“My great Rossinian teacher believes that I was born to interpret ‘La Cenerentola”



He is singing many of Rossini’s operas in almost all theaters in Europe and Russia. Is it the basis of your repertoire?

I am a bel canto player. Yes it is the base of my repertoire, but I sing Donizetti, a bit of Verdi and Russian repertoire. It is true that I have done 15 Rossini operas. I also dedicate myself a bit to the baroque, like Vivaldi and Händel, -of which I have made two productions-, but only in concert. I have performed the Rossinian repertoire all over the world, in France, Italy, England, at the Teatro Colón or in Santiago de Chile, among other places. I have participated five times in the Rossini Festival of Pesaro in Italy, so you can say that I am a specialist in the Rossini repertoire. Ten years ago I was at the Rossinian Academy with the great master Alberto Zedda.

What attracts you most about the Rossinian language: the humor, the beautiful melodies or the devilish virtuosity?

I adore all three. Certainly the melodies are very beautiful and simple, for the public as well. Virtuosity has a lot to do with technique, the acquired school, which helps my voice as a singer a lot.

La Cenerentola is reputed to be the most difficult for mezzo-soprano. Has it been difficult for you to master all your vocalizations?

No, it has not been difficult for me because I have studied it a lot with Master Zedda. He himself told me: “You were born Cenerentola, it is your role”, so it is my star role. It has some difficulty, but on the same level as other Rossini roles, such as Rosina from El barbero de Sevilla, Isabel and other characters. It is true that there are complicated parts in La Cenerentola, such as the final rondo. Compared to other Rossini roles, such as in Rosina or Isabel, Queen of England, where there is an aria, duet in the first act and then the same in the second act, La Cenerentola, on the other hand, has its aria, small songs and the most difficult final rondo. For the public, at first, it doesn’t stand out so much even though it’s pretty. Where there is spectacular is at the end. There are other roles in which you can stand out more during the play.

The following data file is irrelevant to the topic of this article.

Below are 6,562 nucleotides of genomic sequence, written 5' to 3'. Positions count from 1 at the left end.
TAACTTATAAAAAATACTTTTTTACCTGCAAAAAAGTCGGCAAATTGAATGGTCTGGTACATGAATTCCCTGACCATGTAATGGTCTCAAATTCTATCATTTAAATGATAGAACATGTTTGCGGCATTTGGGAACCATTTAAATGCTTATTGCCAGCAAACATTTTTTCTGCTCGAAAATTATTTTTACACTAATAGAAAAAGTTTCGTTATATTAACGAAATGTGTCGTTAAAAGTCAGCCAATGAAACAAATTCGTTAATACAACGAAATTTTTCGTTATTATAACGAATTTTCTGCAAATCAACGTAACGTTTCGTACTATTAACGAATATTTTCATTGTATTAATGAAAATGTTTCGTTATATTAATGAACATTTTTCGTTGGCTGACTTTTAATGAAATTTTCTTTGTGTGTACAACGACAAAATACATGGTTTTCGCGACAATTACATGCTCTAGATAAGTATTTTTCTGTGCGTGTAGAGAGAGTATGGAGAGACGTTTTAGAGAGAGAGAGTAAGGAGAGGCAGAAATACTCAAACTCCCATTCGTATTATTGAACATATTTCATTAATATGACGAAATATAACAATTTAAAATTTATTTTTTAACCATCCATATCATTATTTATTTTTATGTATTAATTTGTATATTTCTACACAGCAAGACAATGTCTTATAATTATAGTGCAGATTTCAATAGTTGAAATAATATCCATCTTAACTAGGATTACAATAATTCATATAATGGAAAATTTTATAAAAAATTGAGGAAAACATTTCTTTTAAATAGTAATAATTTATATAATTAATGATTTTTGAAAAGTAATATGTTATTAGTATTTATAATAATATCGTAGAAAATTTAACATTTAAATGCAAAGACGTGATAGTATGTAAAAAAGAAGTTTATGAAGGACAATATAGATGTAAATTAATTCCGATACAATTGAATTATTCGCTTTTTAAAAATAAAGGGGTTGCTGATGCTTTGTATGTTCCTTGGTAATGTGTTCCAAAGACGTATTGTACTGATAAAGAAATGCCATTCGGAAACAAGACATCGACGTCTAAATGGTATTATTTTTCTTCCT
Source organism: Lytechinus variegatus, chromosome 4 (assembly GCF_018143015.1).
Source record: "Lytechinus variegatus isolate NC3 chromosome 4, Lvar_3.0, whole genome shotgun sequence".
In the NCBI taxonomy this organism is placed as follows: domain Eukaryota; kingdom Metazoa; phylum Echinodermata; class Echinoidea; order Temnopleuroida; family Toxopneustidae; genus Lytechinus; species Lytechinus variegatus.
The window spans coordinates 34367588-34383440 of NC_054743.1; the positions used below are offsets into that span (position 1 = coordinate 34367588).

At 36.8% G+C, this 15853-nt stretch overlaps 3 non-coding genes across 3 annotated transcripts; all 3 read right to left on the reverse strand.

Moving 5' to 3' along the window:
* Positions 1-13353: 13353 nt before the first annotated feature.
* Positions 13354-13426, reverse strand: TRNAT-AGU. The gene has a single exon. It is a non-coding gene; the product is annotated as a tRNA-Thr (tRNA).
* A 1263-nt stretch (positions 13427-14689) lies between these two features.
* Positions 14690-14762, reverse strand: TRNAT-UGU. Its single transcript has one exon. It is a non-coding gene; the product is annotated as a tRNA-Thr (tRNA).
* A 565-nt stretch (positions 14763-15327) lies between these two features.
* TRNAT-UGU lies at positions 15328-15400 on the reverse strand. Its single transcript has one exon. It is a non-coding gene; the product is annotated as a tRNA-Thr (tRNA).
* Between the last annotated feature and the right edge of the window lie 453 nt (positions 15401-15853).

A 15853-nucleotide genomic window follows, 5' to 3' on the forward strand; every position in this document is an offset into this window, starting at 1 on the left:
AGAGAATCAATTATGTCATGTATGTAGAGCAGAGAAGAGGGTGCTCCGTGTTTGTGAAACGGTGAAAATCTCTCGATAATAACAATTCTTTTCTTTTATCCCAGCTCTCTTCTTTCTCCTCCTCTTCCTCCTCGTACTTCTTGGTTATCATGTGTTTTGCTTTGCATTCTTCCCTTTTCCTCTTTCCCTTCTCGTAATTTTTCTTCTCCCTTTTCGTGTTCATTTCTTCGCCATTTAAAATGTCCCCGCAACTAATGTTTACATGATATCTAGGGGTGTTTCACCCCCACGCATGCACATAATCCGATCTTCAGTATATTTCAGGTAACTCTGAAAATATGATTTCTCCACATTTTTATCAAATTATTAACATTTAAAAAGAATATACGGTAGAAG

In which main scenes of this legendary Cinderella does she receive the biggest ovations from the public?

There are many important moments, but, for me, above all, two: the aria of the tenor Si ritrovarla and the final part of Cinderella that I already talked about.

Define your voice for me: light mezzo, lyrical-spinto, dramatic, coloratura…?

It is a particular voice. When I started my career I had a very white voice, lighter, but later it took on greater authority with maturity. I can’t define it because I do more dramatic roles, like in Donizetti’s La Favorita, and Russian repertoire, also very dramatic and dark, but also others. Officially, they define my voice as coloratura mezzo-soprano, however, I do not pigeonhole it.

Do you think that the singers of your string want to sing the whole repertoire right away or do they dose the tessitura throughout the maturation of the voice?

I am sure that in five or ten years I will sing the Verdi repertoire when the voice is big enough for the color and Verdi emission. That is what the teachers from Italy have told me. I suppose it happens in the other mezzo-sopranos, who need to mature their voices and do things step by step. You have to choose the appropriate roles at the time according to the rope of each one.

We also see in his biography a great presence of Russian opera and oratorio music. In which of the languages ​​you speak, Russian and Italian, is your voice most comfortable?

In Italian. Although I adore Russian, my timbre, I think, is more suited to Italian and its repertoire.

Until now he has developed a huge repertoire of belcanto and a very small repertoire of romantic and verista opera. Do you reserve yourself to go jumping to the different styles?

Let’s hope so. Maybe soon I will be able to play the role of Santuzza in Cavalleria rusticana and continue to evolve.

Russian singers are in a splendid moment and head the lineup of the most exclusive theaters in the world. Do you think it is casual or is it due to a special school?

I think we don’t have a special school. The belcanto school comes from Italy. In Russia there are very good school voices too, but it is a very large country where everything fits. It cannot be stressed that it only happens there, in Spain and other places, there are also very good voices, such as Montserrat Caballé. Anyway, I don’t consider myself completely Russian because my mother is Georgian, as is La Cenerentola’s baritone, Misha Kiria, and my German-Muscovite father. Keep in mind that my country was closed for 30 years and when the situation was already unblocked, it came as a surprise to the world that we were finally able to travel and show our talent. It is true that we have had very famous singers for 120 years, like Fiódor Chaliapin.

What news did you have of the Las Palmas de Gran Canaria opera seasons?

These opera seasons are very famous all over the world. In addition, I adore Alfredo Kraus who had a spectacular voice, of great quality internationally. For me it was number one.

Have you sung before with the maestro of this version of La ceninicenta, Lorenzo Passerini?

It’s not the first time.

When do you plan to jump on the circuit of the great American theaters?

Yes that is something that I have in mind in the future.

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